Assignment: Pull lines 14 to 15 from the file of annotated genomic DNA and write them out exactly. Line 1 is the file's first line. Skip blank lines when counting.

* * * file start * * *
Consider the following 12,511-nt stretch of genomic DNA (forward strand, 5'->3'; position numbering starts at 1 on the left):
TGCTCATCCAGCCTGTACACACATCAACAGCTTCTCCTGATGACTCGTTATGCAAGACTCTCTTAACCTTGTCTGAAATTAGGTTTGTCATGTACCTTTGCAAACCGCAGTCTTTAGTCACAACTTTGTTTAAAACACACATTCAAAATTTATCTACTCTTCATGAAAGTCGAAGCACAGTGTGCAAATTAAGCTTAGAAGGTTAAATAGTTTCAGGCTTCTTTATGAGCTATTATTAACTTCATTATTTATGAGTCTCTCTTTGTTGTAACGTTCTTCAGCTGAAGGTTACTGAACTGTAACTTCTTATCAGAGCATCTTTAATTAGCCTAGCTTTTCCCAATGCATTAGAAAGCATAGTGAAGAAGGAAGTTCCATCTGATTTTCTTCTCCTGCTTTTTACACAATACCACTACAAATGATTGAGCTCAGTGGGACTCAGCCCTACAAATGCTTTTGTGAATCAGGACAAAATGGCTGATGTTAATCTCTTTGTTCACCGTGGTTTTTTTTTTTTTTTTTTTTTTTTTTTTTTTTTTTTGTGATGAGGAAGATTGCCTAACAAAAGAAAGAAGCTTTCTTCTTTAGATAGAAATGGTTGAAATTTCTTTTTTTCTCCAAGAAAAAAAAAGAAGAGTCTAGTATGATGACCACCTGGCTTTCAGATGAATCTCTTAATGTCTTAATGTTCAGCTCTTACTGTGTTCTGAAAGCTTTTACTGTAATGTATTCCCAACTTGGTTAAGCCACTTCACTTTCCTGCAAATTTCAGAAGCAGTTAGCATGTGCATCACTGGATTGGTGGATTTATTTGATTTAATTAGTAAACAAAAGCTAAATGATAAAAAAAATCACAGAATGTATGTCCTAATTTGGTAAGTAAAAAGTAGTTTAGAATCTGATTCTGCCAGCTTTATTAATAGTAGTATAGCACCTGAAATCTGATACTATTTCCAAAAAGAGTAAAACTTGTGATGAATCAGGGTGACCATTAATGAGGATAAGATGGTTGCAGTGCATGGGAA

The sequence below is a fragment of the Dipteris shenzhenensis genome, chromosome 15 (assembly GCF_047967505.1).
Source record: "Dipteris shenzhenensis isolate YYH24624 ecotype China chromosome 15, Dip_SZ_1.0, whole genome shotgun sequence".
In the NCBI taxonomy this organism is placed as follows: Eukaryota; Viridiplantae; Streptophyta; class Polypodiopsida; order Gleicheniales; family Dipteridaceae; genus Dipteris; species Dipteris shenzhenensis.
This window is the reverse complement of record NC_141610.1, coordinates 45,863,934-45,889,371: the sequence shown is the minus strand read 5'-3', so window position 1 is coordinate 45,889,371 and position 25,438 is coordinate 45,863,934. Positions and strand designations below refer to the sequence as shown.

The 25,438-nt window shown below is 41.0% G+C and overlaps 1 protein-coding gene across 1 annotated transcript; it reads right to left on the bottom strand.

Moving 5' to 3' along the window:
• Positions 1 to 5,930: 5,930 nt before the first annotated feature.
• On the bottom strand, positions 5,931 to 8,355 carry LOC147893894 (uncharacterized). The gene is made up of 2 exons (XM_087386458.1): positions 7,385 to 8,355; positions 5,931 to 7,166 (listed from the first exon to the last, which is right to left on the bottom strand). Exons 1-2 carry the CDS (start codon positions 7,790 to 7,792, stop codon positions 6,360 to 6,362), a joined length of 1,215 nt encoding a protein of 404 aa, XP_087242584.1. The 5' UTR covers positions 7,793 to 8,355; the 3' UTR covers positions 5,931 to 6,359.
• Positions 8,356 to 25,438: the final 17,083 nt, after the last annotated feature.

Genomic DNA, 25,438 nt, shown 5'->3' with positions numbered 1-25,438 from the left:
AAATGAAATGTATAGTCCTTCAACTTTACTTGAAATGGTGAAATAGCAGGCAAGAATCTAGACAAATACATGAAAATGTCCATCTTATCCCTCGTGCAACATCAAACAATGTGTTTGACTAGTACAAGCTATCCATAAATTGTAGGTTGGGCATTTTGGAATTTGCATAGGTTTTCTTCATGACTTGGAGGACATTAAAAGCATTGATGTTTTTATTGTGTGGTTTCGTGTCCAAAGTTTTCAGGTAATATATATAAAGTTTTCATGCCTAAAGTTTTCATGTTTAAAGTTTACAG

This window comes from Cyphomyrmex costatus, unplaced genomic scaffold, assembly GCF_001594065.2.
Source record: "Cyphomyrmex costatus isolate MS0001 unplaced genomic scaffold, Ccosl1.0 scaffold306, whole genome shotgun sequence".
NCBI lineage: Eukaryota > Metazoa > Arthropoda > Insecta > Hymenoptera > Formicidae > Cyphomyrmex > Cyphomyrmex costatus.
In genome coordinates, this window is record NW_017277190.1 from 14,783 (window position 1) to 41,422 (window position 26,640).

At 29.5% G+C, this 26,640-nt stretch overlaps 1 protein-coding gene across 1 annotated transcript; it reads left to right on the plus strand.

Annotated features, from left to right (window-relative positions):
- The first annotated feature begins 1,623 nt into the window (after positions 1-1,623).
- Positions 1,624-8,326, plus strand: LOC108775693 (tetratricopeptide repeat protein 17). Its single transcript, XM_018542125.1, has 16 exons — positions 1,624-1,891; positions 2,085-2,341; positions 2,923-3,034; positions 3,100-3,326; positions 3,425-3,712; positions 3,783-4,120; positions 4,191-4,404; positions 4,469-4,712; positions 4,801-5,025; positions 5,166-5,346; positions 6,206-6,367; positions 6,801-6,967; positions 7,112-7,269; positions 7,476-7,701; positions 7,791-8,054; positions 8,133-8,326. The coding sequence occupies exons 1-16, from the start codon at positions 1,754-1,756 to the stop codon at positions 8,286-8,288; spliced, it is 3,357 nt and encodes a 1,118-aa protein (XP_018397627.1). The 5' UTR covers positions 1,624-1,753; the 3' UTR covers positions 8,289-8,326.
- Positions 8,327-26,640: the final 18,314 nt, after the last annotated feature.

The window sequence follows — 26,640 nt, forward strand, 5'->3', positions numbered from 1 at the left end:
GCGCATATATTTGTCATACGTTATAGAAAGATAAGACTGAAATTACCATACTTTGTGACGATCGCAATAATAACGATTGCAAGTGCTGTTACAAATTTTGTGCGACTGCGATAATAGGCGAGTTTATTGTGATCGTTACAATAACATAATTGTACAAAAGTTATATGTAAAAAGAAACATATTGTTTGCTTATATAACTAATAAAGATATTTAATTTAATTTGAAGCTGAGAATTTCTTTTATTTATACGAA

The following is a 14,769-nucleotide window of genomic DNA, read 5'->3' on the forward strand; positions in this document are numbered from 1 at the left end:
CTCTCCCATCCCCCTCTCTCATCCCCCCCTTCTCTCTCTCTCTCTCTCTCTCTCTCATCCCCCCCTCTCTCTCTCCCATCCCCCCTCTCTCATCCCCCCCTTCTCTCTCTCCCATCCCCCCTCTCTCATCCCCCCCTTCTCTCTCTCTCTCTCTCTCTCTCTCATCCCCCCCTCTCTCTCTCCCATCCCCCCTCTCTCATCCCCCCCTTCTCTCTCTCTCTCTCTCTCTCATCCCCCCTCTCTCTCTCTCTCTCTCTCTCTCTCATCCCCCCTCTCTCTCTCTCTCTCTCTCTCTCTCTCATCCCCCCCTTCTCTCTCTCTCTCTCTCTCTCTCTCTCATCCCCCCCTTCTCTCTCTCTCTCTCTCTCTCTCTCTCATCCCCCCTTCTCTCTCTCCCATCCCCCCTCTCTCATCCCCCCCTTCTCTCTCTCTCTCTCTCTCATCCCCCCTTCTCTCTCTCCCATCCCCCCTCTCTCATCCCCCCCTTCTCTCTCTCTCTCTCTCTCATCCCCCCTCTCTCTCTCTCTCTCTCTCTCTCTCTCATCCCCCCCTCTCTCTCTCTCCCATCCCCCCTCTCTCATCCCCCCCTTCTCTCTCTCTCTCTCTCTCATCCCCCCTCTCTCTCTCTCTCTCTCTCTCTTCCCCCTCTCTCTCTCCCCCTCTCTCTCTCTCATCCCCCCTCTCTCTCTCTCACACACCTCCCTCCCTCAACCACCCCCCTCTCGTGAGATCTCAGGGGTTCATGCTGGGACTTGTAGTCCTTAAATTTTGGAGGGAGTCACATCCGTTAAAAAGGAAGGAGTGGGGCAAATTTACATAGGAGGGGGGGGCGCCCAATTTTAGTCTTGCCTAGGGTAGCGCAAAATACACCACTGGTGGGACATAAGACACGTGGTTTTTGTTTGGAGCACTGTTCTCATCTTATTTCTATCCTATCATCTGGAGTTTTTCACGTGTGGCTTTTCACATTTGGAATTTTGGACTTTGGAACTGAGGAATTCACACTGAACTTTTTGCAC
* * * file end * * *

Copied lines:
This window comes from Cyphomyrmex costatus, unplaced genomic scaffold, assembly GCF_001594065.2.
Source record: "Cyphomyrmex costatus isolate MS0001 unplaced genomic scaffold, Ccosl1.0 scaffold306, whole genome shotgun sequence".